Following the announcement from President Cyril Ramaphosa on Sunday night, South Africans have reacted to the renewed and immediate ban on alcohol with #AlcoholHasFallen….
Nintendo has announced plans to introduce a new console especially for emerging markets by as early as 2015.
Satoru Iwata, Nintendo’s president and CEO, told Reuters that the company will focus on developing a platform for markets with lower average income and lesser levels of gaming experience.
This comes after the Japanese company released its dire yearly financial report earlier this week, that saw its third successive yearly loss. The Wii U, the console Nintendo hoped would revive the company, hasn’t been its saviour.
Nintendo reported losses of US$457 million, selling a meagre 6.17 million Wii U consoles since its launch 17 months ago. Compare these figures to those sales released by Sony and Microsoft, suggesting that they have sold seven million PS4 and five million Xbox One units respectively. No one, it seems, wants to buy the Wii U.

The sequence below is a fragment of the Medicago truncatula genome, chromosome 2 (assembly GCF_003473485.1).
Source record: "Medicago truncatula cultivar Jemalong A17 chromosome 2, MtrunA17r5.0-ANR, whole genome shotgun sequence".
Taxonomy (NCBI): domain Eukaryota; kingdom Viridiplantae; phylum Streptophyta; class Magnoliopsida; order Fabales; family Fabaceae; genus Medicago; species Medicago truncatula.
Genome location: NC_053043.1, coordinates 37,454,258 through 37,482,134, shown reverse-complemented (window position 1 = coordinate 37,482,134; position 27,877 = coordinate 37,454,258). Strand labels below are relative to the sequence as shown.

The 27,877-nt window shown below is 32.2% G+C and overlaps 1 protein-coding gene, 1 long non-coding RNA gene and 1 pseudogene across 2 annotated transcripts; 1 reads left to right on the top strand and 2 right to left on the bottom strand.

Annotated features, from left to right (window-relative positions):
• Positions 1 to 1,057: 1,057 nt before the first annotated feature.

Incredibly, the shining knights are the 3DS and 2DS ranges, pushing nearly 44-million units in total.
The latest console announcement by Nintendo aims to stem the torrent of cash spilling from the company’s pockets. Understandably, the Wii U cannot compete with the detailed graphics or gaming title range that the Xbox One or PS4 offers. A new, cheaper console aimed at the budget gamer would help Nintendo become a market leader in more than just handheld gaming, by filling a much needed lower income gaming niche.
One such market is China.
“We think the Chinese market has a lot of potential, but I don’t think the lifting of the ban has solved all of the difficulties in entering it. We need to study it more,” Iwata told Reuters.
Following Microsoft’s announcement to ship the Xbox One to China, Nintendo hopes to take advantage of the new opportunity the country offers.
But Nintendo will need to drive the new console after release, as it can’t constantly rely on Mario and Pokemon to prop up their ailing financial health forever.